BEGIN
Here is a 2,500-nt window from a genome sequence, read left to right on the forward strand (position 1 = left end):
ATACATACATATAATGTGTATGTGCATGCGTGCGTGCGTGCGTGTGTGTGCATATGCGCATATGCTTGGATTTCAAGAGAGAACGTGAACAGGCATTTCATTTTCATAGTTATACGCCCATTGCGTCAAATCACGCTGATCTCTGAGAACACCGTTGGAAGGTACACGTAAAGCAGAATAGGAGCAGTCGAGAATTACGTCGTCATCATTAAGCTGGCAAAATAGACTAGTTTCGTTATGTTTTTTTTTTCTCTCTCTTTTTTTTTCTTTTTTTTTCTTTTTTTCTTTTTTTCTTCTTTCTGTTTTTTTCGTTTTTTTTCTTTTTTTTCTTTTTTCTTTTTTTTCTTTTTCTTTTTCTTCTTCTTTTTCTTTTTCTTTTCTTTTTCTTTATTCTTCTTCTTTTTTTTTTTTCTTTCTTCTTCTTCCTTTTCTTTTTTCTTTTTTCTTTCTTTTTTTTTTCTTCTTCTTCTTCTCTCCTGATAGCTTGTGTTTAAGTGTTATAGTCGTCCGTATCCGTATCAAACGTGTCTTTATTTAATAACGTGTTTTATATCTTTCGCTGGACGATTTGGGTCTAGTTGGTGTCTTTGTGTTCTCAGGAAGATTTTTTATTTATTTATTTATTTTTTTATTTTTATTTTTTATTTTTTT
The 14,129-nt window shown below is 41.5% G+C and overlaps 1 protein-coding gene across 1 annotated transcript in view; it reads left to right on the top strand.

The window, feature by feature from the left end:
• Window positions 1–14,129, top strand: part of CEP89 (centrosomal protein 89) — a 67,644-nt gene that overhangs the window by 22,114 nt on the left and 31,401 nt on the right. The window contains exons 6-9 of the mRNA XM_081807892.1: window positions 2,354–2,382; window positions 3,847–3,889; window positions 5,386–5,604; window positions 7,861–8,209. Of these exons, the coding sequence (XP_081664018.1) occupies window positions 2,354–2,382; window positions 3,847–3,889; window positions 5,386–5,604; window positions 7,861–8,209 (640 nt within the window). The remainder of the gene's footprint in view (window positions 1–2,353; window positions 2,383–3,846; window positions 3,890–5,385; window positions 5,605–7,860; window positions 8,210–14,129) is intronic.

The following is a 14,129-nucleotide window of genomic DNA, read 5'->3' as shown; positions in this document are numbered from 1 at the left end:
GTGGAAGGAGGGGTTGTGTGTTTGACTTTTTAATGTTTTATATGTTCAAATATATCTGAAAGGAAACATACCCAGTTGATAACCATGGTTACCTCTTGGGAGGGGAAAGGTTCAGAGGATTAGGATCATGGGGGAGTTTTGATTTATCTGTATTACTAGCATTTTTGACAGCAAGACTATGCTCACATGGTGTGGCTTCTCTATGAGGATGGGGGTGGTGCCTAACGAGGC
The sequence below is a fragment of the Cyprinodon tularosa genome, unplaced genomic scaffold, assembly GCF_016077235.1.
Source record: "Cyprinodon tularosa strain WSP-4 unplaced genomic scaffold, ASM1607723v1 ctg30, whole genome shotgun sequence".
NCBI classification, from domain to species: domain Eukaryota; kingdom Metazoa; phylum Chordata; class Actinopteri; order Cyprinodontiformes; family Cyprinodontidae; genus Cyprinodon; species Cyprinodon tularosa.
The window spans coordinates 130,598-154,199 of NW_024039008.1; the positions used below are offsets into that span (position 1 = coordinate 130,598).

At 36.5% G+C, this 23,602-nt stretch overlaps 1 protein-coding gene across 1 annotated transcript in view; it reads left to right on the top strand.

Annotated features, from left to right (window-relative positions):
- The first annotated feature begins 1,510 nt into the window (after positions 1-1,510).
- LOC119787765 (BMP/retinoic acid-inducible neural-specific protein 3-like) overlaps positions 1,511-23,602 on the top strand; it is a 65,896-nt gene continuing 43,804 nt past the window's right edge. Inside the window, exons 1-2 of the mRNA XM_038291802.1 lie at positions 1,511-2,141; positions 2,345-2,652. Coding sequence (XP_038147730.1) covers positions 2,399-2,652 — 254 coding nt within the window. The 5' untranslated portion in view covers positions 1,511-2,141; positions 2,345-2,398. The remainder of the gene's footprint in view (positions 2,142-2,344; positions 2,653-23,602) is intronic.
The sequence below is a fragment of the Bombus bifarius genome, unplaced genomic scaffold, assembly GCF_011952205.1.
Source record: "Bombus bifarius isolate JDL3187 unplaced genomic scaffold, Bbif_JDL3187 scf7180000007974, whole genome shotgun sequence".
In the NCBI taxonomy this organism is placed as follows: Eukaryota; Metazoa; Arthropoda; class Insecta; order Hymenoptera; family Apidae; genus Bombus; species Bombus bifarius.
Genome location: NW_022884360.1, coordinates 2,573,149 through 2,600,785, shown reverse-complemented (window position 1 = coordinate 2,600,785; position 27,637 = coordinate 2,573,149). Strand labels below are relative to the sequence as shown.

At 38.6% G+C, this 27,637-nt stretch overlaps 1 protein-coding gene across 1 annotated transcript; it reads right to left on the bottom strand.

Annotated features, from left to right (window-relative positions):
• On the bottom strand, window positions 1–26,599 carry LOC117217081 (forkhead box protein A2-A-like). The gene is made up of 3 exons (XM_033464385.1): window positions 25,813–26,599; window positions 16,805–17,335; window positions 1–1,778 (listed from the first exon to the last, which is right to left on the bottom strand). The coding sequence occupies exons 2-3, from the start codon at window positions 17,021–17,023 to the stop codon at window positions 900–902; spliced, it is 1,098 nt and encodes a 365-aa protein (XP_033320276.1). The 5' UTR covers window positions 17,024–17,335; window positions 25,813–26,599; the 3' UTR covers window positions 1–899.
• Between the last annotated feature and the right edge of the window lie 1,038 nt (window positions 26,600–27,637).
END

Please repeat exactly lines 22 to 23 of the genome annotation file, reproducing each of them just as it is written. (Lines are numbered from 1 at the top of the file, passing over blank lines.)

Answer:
• On the bottom strand, window positions 1–26,599 carry LOC117217081 (forkhead box protein A2-A-like). The gene is made up of 3 exons (XM_033464385.1): window positions 25,813–26,599; window positions 16,805–17,335; window positions 1–1,778 (listed from the first exon to the last, which is right to left on the bottom strand). The coding sequence occupies exons 2-3, from the start codon at window positions 17,021–17,023 to the stop codon at window positions 900–902; spliced, it is 1,098 nt and encodes a 365-aa protein (XP_033320276.1). The 5' UTR covers window positions 17,024–17,335; window positions 25,813–26,599; the 3' UTR covers window positions 1–899.
• Between the last annotated feature and the right edge of the window lie 1,038 nt (window positions 26,600–27,637).